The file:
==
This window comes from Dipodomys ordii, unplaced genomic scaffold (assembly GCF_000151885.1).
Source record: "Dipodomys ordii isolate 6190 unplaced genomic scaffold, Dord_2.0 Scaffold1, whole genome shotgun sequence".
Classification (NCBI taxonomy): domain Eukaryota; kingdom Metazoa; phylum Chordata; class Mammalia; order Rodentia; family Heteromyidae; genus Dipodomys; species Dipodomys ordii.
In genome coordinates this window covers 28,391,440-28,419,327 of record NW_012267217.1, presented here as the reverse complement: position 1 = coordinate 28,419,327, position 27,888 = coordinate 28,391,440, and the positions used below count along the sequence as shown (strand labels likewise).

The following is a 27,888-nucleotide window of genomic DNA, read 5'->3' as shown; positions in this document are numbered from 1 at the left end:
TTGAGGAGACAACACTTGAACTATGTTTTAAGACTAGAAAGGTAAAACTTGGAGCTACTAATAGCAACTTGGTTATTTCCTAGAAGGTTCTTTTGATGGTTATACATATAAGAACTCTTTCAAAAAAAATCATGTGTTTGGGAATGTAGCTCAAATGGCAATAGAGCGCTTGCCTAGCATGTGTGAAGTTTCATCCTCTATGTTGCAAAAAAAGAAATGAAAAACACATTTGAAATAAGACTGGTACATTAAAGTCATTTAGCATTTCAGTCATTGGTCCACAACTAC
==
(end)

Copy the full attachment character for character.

This window comes from Dipodomys ordii, unplaced genomic scaffold (assembly GCF_000151885.1).
Source record: "Dipodomys ordii isolate 6190 unplaced genomic scaffold, Dord_2.0 Scaffold1, whole genome shotgun sequence".
Classification (NCBI taxonomy): domain Eukaryota; kingdom Metazoa; phylum Chordata; class Mammalia; order Rodentia; family Heteromyidae; genus Dipodomys; species Dipodomys ordii.
In genome coordinates this window covers 28,391,440-28,419,327 of record NW_012267217.1, presented here as the reverse complement: position 1 = coordinate 28,419,327, position 27,888 = coordinate 28,391,440, and the positions used below count along the sequence as shown (strand labels likewise).

The following is a 27,888-nucleotide window of genomic DNA, read 5'->3' as shown; positions in this document are numbered from 1 at the left end:
TTGAGGAGACAACACTTGAACTATGTTTTAAGACTAGAAAGGTAAAACTTGGAGCTACTAATAGCAACTTGGTTATTTCCTAGAAGGTTCTTTTGATGGTTATACATATAAGAACTCTTTCAAAAAAAATCATGTGTTTGGGAATGTAGCTCAAATGGCAATAGAGCGCTTGCCTAGCATGTGTGAAGTTTCATCCTCTATGTTGCAAAAAAAGAAATGAAAAACACATTTGAAATAAGACTGGTACATTAAAGTCATTTAGCATTTCAGTCATTGGTCCACAACTAC